forgeting pc habbits

Discussion in 'Mac Basics and Help' started by nukiduz, Apr 24, 2006.

  1. nukiduz macrumors 6502

    nukiduz

    Joined:
    Apr 23, 2006
    #1
    hi to all. i'm a recent switcher and i'm getting my first mac on a day or so. i have been a pc user since a long time and, inevitably, i've adquired some pc habbits like thinking of directories, install/unistaling issues... i'd like to know if you could give me just some indications to start thinking the mac os x way cause i'm getting a bit confused about virtual devices that appear in the desktop and other stuff that i'm not familiarized to. thanks to all for your help :)

    ps: sorry for my english...
     
  2. Queso macrumors G4

    Joined:
    Mar 4, 2006
    #2
    Your best way forward is to continue asking questions on forums like these. Every switcher goes through the process of "unlearning" Windows. I know it's frustrating when you're going through it, but as so many of us have been through this ourselves, there will always be people ready to answer your questions.

    There are also reference books like "Mac OS X: The Missing Manual" or "Switching to the Mac: The Missing Manual" by David Pogue if you want something close to hand. Definitely worth a purchase.
     
  3. carfac macrumors 65816

    carfac

    Joined:
    Feb 18, 2006
    #3
    I second dynamicv- I am a recent switcher... and Mac OS X: The Missing Manual is about the best thing you can do for yourself. Read it before you get your mac, and keep it next to you as you first start!
     
  4. katie ta achoo macrumors G3

    Joined:
    May 2, 2005
    #4
    OS X, I've found is pretty much like windows, but prettier and less crash-tastic.

    Most of the keyboard shortcuts are the same, like copy, paste, cut. (use command ? instead of ctrl, though.)

    Exposé is set at F9 F10 and F11 and dashboard is set at F12 by default.

    ctrl +alt + command +8 = inverse screen

    Just play around; you'll get it. :D
     
  5. nukiduz thread starter macrumors 6502

    nukiduz

    Joined:
    Apr 23, 2006
    #5
    thanks for the answers... i'll try to find out that book if it's in spanish. as i mentioned, the thing that confuses me most is when you install some app and you get a new virtual device on you desktop. i really don't get it. what's this for?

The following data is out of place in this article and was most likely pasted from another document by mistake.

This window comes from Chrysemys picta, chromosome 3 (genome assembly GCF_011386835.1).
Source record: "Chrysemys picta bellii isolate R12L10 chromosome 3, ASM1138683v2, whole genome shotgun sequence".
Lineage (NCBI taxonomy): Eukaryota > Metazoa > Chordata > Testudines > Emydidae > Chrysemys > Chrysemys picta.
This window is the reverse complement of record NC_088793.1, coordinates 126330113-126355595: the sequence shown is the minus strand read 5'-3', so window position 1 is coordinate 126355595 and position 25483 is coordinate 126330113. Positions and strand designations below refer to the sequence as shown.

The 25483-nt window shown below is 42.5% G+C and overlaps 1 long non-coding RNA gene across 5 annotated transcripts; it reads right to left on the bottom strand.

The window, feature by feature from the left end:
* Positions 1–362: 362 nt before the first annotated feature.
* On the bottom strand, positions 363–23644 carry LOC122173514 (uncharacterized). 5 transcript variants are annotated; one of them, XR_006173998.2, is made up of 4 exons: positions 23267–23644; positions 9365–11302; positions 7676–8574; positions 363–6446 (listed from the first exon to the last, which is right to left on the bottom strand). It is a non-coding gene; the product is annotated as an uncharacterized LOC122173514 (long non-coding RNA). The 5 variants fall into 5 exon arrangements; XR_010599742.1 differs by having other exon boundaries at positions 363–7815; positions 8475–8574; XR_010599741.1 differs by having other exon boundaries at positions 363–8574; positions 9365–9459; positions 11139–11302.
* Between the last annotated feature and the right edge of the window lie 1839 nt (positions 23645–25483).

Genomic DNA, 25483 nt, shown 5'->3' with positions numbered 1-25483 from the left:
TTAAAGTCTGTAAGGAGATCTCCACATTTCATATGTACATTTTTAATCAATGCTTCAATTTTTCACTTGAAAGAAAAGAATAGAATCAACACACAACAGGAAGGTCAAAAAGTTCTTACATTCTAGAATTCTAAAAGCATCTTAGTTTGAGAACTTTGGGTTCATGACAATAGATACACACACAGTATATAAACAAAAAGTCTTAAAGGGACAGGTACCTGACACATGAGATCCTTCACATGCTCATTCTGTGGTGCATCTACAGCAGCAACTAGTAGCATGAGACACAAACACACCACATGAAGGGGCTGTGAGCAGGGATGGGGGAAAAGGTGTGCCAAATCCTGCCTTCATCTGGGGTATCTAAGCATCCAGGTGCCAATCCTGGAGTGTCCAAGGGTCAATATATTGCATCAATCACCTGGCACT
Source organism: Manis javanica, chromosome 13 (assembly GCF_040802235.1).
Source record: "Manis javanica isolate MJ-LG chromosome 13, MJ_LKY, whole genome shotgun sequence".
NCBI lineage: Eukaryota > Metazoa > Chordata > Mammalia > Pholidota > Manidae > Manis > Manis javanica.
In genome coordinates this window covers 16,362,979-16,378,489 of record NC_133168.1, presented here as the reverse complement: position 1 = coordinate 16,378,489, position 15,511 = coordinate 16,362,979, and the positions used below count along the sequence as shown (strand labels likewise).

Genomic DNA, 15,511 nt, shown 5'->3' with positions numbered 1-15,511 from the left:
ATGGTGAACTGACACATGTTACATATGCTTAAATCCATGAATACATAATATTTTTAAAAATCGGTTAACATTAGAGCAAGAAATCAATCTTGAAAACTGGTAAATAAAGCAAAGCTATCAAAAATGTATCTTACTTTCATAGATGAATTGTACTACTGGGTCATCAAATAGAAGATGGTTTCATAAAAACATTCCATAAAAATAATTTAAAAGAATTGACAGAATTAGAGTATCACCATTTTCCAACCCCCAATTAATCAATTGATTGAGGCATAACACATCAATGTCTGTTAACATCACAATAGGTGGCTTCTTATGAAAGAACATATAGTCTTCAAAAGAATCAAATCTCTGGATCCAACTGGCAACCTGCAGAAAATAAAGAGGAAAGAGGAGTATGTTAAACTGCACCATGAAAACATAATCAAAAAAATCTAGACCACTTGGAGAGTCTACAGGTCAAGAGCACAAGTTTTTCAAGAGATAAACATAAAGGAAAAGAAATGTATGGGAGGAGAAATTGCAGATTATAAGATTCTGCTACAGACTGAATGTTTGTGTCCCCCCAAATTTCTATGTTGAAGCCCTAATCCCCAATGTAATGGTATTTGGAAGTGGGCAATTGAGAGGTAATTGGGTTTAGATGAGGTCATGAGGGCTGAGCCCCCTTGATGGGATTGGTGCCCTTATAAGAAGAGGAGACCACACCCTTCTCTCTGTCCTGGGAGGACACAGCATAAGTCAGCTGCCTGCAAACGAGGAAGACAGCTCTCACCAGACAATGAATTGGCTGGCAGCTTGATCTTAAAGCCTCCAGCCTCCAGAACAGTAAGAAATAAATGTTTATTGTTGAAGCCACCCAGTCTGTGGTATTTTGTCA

6. nukiduz thread starter macrumors 6502

    nukiduz

    Joined:
    Apr 23, 2006
    #6
    oh, sure. another question: what is it better for my laptop's battery life? a 5400rpm or a 7200rpm hd? thanks
     
  7. gauchogolfer macrumors 603

    gauchogolfer

    Joined:
    Jan 28, 2005
    Location:
    American Riviera
    #7
    The disk image you see is where the file is located to install your application. Typically you drag the .app file to the applications folder to install. Once it's installed, you can unmount (eject) the disk image, and move it to the trash.
     
  8. gauchogolfer macrumors 603

    gauchogolfer

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    Jan 28, 2005
    Location:
    American Riviera
    #8

    Since a 5400 rpm drive spins at a lower rate, it's typically easier on your battery. It depends on how much time you spend actively accessing your hard drive while on battery power, but it could add ~10-20 % perhaps to your battery lifetime. Of course, your mileage may vary :)
     
  9. Queso macrumors G4

    Joined:
    Mar 4, 2006
    #9
    The 5400 is definitely better. Not just the slower spin speed, but the lower heat means the fan is less likely to start spinning.
     
  10. nukiduz thread starter macrumors 6502

    nukiduz

    Joined:
    Apr 23, 2006
    #10
    thanks gauchogolfer. i think i got it but i still don't see why isn't simplier as i don't understand the need to mount a disk image that you will unmount later.